Knob Creek Whiskey
Old Spice products
Pierre Cardin Cologne
Red Wing Shoes
The Union Boot Pro Boots
June 2, 2015
Labor Board Complaint Alleges IKEA Manager Interrogated Workers, Violated Freedom of Association
BOSTON — The National Labor Relations Board (NLRB) has issued a complaint against IKEA USA alleging unfair labor practices at the company’s store in Stoughton, Mass. The complaint alleges that the company violated federal law by unlawfully interrogating employees about their support for a union. The complaint further finds fault with the company’s social media policy, finding the policy to be overly broad and infringing on the right of workers to engage in protected activity.
“My coworkers and I came together to make IKEA better because we love our jobs and we believed in the company’s values,” said Nancy Goetz, a worker in the Stoughton IKEA. “In other countries, IKEA works collaboratively with the workers’ unions to solve problems. I never thought that IKEA would allow supervisors to intimidate and interrogate us. I expected more from IKEA. I expected that my rights would be respected.”
IKEA Group is a signatory to the United Nations Global Compact (UNGC), an international compact that prohibits companies from interfering with workers’ freedom of association. IKEA has incorporated Conventions 87 and 98 of the International Labor Organization, an agency of the United Nations, into the company’s internal code of conduct. Conventions 87 and 98 relate to freedom of association and the right of collective bargaining.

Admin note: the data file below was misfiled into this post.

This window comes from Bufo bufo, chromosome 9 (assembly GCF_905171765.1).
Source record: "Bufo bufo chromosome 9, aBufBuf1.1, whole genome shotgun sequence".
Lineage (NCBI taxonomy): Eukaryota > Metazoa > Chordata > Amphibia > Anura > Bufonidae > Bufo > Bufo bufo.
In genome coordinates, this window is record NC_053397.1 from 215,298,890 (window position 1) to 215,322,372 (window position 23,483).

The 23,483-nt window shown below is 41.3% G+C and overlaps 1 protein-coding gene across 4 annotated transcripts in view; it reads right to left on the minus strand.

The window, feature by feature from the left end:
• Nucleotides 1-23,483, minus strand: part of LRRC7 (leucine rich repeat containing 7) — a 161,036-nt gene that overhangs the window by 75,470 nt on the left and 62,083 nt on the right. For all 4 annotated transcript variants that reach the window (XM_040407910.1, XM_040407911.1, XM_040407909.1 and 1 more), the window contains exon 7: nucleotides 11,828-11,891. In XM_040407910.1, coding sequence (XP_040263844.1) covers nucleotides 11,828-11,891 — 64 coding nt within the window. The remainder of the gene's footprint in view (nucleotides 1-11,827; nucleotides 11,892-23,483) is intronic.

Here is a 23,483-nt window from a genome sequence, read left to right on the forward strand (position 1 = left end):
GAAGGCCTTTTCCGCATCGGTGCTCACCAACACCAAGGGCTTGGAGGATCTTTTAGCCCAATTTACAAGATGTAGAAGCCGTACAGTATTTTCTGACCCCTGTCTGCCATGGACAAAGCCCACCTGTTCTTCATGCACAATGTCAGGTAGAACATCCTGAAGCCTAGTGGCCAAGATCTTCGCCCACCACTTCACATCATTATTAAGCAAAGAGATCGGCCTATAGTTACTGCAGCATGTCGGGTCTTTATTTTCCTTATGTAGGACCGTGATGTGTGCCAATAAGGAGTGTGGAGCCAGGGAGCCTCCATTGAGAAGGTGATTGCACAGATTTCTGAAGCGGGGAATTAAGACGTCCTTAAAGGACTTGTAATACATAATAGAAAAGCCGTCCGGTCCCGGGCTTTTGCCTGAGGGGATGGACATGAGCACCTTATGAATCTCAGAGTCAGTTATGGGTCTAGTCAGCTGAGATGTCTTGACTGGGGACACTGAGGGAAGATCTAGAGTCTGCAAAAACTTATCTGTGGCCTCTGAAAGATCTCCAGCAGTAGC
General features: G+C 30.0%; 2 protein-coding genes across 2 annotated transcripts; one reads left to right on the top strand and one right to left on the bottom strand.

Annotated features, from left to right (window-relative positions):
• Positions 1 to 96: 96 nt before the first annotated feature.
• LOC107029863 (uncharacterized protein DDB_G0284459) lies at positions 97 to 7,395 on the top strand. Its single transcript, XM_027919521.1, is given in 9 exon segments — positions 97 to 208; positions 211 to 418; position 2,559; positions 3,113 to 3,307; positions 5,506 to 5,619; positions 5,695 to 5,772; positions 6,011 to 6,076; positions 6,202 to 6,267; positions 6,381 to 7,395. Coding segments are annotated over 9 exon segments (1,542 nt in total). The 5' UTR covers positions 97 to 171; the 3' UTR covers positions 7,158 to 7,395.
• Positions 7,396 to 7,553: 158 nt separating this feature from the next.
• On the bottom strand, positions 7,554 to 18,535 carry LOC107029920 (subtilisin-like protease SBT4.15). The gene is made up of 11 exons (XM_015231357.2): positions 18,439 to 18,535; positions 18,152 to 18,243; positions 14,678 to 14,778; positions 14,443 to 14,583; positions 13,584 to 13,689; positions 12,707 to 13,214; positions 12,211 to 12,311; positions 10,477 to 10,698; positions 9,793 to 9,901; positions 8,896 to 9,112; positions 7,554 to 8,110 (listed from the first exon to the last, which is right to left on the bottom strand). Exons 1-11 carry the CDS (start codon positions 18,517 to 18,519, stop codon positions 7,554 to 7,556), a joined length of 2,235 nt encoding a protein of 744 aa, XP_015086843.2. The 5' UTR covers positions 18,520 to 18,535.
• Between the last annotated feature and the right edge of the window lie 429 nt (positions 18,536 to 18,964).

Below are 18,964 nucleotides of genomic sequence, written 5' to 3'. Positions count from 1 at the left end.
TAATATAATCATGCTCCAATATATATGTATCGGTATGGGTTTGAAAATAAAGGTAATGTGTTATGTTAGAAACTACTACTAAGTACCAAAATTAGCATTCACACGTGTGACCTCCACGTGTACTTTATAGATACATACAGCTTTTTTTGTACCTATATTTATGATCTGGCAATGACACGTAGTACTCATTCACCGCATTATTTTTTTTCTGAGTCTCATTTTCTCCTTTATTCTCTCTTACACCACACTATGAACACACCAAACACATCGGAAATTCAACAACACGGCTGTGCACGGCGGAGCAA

Freedom of association for American workers is protected by the National Labor Relations Act (NLRA), a law that protects workers’ rights to take collective action, form unions and bargain collectively. The Act also prohibits employers from engaging in certain coercive or intimidating tactics for the purpose of preventing workers from freely exercising their rights under the Act. Prohibited tactics are considered Unfair Labor Practices and are prosecuted by the NLRB.
“This complaint sadly shows that IKEA does not treat hard-working American families with the same respect that the company shows to workers in other parts of the world,” said Marc Perrone, International President of the United Food and Commercial Workers International Union (UFCW). “Every American worker has a fundamental right to come together and take collective action to improve their jobs. The UFCW stands with these workers, and together we will hold IKEA to a higher standard.”
The full complaint filed by the NLRB can be obtained by contacting Moira Bulloch at firstname.lastname@example.org.
Join the United Food and Commercial Workers International Union (UFCW) online at www.ufcw.org
We are 1.3 million families standing together to build an economy that every hard-working family deserves.
May 27, 2015